By Cherie Barber
Compact living is the buzzword of the moment. As cities like Sydney and Melbourne get ever more crowded; affordable granny flats, studios and smaller apartments are becoming more popular than ever. It’s all about extracting the most from any space, whether it’s a home office, kitchen, living area, or even a ramshackle garage. When you’re designing for maximum economy of space, it’s about making sure there is zero wasted space.
Here are five examples where I’ve used design innovation to fully capitalise on limited space.
1. Floating wall with storage
I designed this gyprock floating wall in the master bedroom of my previous home. On the wall facing the bed is a wall-hung television, with all the wiring neatly concealed inside. On the other side is a huge storage rack for shoes. Neat, eh?
2. Hallway kitchen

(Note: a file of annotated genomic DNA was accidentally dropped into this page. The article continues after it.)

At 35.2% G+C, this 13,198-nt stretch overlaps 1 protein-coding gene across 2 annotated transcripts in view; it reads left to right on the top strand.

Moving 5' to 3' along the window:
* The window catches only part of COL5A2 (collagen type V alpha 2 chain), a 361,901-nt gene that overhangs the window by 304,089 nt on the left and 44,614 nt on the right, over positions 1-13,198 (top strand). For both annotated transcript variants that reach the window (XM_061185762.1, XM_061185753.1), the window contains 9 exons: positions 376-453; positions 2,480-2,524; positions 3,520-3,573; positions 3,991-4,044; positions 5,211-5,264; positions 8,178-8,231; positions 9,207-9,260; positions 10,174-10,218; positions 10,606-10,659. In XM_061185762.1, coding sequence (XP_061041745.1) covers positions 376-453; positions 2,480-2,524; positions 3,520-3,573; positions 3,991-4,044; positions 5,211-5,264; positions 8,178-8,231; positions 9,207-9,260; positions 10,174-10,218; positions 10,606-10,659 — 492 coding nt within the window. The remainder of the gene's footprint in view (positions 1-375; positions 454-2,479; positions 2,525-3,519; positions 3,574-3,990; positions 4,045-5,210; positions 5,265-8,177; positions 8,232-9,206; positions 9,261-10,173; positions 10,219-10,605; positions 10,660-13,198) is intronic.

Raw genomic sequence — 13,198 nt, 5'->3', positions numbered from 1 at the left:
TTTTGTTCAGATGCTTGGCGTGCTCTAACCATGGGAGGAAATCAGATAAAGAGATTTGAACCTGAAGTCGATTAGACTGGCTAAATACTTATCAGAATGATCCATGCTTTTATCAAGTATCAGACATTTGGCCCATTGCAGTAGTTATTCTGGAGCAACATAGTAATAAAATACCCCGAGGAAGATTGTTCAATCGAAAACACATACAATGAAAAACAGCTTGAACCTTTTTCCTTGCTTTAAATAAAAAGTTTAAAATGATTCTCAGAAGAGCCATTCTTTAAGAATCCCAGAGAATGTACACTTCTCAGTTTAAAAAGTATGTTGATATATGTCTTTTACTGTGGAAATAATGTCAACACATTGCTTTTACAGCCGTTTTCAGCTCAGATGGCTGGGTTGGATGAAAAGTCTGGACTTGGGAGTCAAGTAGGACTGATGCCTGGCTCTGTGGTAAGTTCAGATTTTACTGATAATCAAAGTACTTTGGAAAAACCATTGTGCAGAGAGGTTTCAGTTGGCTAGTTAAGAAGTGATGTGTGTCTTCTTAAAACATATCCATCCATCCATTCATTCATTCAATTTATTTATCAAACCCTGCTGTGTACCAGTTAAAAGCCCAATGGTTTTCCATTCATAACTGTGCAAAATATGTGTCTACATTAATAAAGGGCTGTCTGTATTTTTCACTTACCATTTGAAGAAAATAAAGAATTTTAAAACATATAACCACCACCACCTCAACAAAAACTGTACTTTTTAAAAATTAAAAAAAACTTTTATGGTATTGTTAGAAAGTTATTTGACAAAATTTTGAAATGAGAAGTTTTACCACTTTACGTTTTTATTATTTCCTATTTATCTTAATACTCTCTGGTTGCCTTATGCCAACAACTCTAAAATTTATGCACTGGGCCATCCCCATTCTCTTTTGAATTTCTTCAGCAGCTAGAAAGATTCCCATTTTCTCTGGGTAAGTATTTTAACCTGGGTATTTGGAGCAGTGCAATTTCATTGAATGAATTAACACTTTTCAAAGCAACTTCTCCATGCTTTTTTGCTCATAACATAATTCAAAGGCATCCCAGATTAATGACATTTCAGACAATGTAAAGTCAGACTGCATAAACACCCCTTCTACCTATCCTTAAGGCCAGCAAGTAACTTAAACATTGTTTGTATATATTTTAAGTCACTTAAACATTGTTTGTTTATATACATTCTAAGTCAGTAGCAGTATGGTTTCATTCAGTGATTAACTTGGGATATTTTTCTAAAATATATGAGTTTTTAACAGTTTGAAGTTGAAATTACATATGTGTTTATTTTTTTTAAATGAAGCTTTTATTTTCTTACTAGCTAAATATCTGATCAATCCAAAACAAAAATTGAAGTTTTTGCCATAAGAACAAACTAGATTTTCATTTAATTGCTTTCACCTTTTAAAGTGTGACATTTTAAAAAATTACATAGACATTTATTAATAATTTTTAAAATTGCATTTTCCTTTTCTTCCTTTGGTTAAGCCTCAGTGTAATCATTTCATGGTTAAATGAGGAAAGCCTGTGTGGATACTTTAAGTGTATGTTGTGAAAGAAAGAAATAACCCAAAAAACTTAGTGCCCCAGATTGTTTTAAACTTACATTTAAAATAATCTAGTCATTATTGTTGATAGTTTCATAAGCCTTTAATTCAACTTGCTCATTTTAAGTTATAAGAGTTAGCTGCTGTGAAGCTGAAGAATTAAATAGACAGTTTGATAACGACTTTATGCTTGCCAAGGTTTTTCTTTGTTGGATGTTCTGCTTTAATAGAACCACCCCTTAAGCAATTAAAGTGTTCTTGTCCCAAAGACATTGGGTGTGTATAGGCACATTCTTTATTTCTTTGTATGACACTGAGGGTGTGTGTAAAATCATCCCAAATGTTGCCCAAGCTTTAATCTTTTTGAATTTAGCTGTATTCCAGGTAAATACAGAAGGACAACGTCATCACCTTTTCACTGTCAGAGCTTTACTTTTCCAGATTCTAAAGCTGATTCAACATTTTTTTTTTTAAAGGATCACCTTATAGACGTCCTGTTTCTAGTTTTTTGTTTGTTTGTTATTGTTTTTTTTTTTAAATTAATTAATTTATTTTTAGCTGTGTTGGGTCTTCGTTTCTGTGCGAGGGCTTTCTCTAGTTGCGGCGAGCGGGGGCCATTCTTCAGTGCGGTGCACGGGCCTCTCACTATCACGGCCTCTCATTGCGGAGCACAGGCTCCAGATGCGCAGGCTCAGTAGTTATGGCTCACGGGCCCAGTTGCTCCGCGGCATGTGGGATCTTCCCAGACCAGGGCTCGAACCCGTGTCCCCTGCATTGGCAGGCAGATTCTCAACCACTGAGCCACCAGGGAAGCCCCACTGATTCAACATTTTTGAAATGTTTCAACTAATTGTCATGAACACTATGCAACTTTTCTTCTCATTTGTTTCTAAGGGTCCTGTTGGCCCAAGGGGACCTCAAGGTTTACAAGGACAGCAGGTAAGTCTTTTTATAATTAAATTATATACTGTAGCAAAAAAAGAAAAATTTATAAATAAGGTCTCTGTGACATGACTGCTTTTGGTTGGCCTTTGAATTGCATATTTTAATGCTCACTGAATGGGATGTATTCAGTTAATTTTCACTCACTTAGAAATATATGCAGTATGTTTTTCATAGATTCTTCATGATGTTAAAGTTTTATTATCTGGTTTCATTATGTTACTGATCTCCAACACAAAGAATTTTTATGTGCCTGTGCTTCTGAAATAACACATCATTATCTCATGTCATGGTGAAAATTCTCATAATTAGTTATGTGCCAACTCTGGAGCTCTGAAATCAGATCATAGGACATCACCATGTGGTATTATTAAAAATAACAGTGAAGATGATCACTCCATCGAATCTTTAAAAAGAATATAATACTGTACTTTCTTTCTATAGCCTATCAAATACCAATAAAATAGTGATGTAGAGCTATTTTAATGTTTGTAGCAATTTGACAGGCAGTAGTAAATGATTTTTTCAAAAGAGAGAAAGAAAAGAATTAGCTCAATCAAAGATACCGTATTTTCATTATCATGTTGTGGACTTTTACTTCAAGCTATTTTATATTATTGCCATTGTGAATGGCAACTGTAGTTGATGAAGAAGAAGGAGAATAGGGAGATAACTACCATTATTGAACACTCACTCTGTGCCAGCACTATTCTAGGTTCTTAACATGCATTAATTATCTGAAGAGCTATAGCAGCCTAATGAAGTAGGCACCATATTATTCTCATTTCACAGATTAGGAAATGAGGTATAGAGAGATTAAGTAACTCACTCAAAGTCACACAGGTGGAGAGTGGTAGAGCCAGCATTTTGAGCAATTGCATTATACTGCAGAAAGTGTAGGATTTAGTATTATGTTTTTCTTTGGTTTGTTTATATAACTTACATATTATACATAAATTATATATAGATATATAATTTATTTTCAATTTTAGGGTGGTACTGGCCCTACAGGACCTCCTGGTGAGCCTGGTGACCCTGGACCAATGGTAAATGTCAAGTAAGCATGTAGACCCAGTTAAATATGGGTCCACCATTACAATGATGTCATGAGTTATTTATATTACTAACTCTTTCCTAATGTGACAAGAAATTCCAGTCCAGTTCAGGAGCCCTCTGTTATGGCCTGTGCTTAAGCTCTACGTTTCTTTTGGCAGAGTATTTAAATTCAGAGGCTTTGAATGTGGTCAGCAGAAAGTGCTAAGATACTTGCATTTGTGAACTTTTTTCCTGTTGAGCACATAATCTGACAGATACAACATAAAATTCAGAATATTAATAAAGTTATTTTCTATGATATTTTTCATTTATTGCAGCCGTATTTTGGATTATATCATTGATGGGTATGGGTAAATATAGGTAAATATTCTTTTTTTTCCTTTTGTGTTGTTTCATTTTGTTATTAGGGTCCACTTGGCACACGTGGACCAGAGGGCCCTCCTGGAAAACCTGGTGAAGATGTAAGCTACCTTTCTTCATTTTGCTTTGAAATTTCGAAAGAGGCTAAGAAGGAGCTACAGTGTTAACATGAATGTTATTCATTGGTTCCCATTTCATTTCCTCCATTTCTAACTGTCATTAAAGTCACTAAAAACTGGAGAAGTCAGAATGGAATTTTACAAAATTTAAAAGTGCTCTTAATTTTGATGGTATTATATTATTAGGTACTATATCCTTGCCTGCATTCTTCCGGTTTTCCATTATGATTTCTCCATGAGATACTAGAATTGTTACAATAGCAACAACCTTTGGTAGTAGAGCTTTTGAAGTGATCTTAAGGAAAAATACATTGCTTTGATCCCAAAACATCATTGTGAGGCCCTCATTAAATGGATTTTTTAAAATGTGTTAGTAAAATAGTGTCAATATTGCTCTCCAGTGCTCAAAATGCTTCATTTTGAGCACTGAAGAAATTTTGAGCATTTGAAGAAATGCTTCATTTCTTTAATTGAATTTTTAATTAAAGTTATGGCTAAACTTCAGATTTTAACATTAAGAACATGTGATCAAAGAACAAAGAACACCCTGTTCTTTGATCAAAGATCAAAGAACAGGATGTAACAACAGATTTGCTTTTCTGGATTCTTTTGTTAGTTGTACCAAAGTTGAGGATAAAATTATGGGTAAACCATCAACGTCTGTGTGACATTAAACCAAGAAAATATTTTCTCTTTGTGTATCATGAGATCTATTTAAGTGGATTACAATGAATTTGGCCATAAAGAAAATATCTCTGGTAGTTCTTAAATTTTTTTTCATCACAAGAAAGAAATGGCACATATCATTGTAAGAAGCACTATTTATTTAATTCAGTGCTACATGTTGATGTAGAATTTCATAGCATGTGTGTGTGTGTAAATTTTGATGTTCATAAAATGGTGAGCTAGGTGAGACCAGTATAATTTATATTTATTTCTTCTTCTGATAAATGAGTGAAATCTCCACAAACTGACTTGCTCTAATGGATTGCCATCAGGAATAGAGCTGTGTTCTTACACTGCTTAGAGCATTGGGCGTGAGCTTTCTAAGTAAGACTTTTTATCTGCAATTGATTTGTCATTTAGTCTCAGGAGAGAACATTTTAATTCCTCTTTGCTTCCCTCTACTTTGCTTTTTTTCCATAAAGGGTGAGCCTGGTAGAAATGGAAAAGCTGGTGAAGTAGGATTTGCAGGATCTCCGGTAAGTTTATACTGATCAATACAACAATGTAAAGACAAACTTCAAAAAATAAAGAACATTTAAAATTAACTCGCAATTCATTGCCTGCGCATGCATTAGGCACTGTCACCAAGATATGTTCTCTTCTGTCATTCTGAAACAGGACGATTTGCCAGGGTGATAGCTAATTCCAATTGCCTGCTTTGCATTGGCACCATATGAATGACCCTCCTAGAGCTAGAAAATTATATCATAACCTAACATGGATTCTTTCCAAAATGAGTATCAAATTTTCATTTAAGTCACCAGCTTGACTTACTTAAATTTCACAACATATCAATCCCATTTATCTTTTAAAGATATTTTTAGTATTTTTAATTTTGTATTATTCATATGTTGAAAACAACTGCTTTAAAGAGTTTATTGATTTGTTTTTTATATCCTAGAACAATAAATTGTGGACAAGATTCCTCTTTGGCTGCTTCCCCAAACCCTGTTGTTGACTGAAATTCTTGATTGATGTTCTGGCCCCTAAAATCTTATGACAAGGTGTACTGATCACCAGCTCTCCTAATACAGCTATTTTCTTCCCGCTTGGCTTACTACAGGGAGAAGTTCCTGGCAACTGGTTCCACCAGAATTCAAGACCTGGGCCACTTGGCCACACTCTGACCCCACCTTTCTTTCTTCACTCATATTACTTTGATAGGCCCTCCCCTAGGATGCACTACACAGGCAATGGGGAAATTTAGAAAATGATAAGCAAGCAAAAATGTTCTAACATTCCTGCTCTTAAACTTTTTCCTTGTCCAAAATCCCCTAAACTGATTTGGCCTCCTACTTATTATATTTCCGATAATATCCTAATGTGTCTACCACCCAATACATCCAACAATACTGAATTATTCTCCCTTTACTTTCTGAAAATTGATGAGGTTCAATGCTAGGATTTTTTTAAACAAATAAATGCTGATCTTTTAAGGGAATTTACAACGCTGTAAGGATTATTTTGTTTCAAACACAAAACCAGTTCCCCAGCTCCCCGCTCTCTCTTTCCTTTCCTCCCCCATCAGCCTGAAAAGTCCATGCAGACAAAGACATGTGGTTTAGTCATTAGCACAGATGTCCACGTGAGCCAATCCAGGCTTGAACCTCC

In this small studio the entrance hallway was dead space that, quite frankly, the owner couldn’t afford. My solution was to rejig the layout and shuffle the kitchen from its existing spot into the hallway. This provided the added bonus of freeing up internal space within the studio.
3. Raised sleeping nook
I then used the spot where the kitchen originally was to create a raised sleeping area with built-in robes, essentially turning the studio into a one-bedder. There’s now absolutely no space in this small apartment that doesn’t get used.
4. Gran designs
Here’s a two-bedroom granny flat I added to a property in Sydney’s west. This was three years ago, before the explosion in Sydney’s house prices. Fully completed, the granny flat cost $72,346, and way back then, was rented out for $330 per week. You can’t argue with that return on investment!
5. Under stairs display shelf
The space under a traditional staircase is quite often dead space. Even if it is a cupboard, the awkward triangular shape makes for restrictive storage options. However, build in bookshelves or an open display case, as I did for this renovation in the US, and the shape suddenly becomes an artistic asset.
Cherie’s final 2.5 hour free training workshops for 2017 will be held in Sydney and Melbourne on November 11 and 12. To secure your place, click here.
— Cherie Barber is the director of Renovating for Profit, a company that teaches everyday people how to buy and renovate properties for a profit.